"NO MAN IS AN Island," Dr. Donne wrote, "intire of it selfe; every man is a peece of the Continent, a part of the maine; if a Clod be washed away by the Sea, Europe is the lesse, as well as if a Promontorie were, as well as if a Mannor of thy friends or of thine owne were; any mans death diminishes me, because I am involved in Mankinde; And therefore never send to know for whom the bell tolls; It tolls for thee."
Or to use another metaphor, humanity is like an enormous spider web, so that if you touch it anywhere, you set the whole thing trembling. Sometime during the extraordinary week that followed the assassination of John F. Kennedy in Dallas, the newspapers carried the story that when that crusty old warhorse, Andrei Gromyko, signed the memorial volume at the United States embassy in Moscow, there were tears in his eyes; and I do not think that you have to be either naive or sentimental to believe that they were real tears. Surely it was not that the Soviet Foreign Minister had any love for the young American President, but that he recognized that in some sense every man was diminished by that man's death. In some sense I believe that the death of Kennedy was a kind of death for his enemies no less than for his countrymen. Just as John Donne believed that any man's death, when we are confronted by it, reminds us of our common destiny as human beings: to be born, to live, to struggle a while, and finally to die. We are all of us in it together.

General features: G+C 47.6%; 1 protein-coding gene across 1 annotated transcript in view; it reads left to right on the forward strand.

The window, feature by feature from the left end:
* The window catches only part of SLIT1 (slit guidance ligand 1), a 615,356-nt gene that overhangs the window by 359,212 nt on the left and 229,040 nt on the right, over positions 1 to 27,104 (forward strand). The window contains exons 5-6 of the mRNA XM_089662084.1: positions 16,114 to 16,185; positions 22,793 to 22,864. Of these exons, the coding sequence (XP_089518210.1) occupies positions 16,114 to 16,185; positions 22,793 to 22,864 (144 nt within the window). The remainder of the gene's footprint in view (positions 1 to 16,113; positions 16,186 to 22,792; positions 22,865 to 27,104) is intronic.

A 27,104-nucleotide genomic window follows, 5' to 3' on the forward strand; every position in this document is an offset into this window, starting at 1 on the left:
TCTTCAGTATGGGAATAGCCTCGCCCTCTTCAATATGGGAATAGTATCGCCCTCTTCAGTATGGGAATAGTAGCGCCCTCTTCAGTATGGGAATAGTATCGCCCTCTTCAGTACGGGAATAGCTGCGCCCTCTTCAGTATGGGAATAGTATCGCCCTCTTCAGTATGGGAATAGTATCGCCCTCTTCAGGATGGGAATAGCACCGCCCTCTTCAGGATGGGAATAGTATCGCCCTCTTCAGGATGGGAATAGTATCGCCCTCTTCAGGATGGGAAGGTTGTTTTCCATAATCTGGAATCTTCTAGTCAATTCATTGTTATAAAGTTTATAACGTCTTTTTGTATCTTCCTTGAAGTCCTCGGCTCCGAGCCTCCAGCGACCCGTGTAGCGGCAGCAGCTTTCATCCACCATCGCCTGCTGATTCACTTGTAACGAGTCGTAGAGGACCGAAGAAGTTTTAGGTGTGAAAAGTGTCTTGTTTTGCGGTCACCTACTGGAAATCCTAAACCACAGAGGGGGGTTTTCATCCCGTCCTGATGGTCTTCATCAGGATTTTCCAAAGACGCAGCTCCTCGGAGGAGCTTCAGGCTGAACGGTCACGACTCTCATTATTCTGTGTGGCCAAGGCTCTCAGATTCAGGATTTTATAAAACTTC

Nor does it need anything as cataclysmic as the death of a President to remind us of this. As we move around this world and as we act with kindness, perhaps, or with indifference, or with hostility, toward the people we meet, we too are setting the great spider web a-tremble. The life that I touch for good or ill will touch another life, and that in turn another, until who knows where the trembling stops or in what far place and time my touch will be felt. Our lives are linked together. No man is an island.
- Originally published in The Hungering Dark